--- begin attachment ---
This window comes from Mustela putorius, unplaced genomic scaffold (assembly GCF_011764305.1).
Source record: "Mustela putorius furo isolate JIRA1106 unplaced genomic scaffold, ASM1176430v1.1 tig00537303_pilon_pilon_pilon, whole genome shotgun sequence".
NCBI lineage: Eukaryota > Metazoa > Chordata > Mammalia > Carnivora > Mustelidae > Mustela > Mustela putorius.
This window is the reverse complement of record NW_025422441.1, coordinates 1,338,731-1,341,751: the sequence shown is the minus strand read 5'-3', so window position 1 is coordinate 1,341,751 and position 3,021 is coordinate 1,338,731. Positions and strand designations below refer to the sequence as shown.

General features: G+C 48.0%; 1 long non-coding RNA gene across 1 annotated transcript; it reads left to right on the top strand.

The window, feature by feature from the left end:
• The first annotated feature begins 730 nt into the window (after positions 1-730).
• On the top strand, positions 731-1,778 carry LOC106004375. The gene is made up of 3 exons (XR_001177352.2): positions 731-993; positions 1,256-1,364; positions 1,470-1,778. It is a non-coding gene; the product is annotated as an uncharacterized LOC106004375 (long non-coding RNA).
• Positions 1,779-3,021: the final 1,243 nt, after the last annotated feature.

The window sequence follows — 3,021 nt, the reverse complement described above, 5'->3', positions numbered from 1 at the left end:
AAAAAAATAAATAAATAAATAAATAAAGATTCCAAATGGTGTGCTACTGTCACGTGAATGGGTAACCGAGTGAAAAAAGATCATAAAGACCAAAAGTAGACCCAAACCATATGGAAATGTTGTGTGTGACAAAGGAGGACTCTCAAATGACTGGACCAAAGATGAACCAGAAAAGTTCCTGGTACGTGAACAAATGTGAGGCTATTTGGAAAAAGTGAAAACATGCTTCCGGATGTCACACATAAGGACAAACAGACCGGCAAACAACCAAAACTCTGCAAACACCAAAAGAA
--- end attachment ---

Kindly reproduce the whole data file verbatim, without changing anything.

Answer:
This window comes from Mustela putorius, unplaced genomic scaffold (assembly GCF_011764305.1).
Source record: "Mustela putorius furo isolate JIRA1106 unplaced genomic scaffold, ASM1176430v1.1 tig00537303_pilon_pilon_pilon, whole genome shotgun sequence".
NCBI lineage: Eukaryota > Metazoa > Chordata > Mammalia > Carnivora > Mustelidae > Mustela > Mustela putorius.
This window is the reverse complement of record NW_025422441.1, coordinates 1,338,731-1,341,751: the sequence shown is the minus strand read 5'-3', so window position 1 is coordinate 1,341,751 and position 3,021 is coordinate 1,338,731. Positions and strand designations below refer to the sequence as shown.

General features: G+C 48.0%; 1 long non-coding RNA gene across 1 annotated transcript; it reads left to right on the top strand.

The window, feature by feature from the left end:
• The first annotated feature begins 730 nt into the window (after positions 1-730).
• On the top strand, positions 731-1,778 carry LOC106004375. The gene is made up of 3 exons (XR_001177352.2): positions 731-993; positions 1,256-1,364; positions 1,470-1,778. It is a non-coding gene; the product is annotated as an uncharacterized LOC106004375 (long non-coding RNA).
• Positions 1,779-3,021: the final 1,243 nt, after the last annotated feature.

The window sequence follows — 3,021 nt, the reverse complement described above, 5'->3', positions numbered from 1 at the left end:
AAAAAAATAAATAAATAAATAAATAAAGATTCCAAATGGTGTGCTACTGTCACGTGAATGGGTAACCGAGTGAAAAAAGATCATAAAGACCAAAAGTAGACCCAAACCATATGGAAATGTTGTGTGTGACAAAGGAGGACTCTCAAATGACTGGACCAAAGATGAACCAGAAAAGTTCCTGGTACGTGAACAAATGTGAGGCTATTTGGAAAAAGTGAAAACATGCTTCCGGATGTCACACATAAGGACAAACAGACCGGCAAACAACCAAAACTCTGCAAACACCAAAAGAA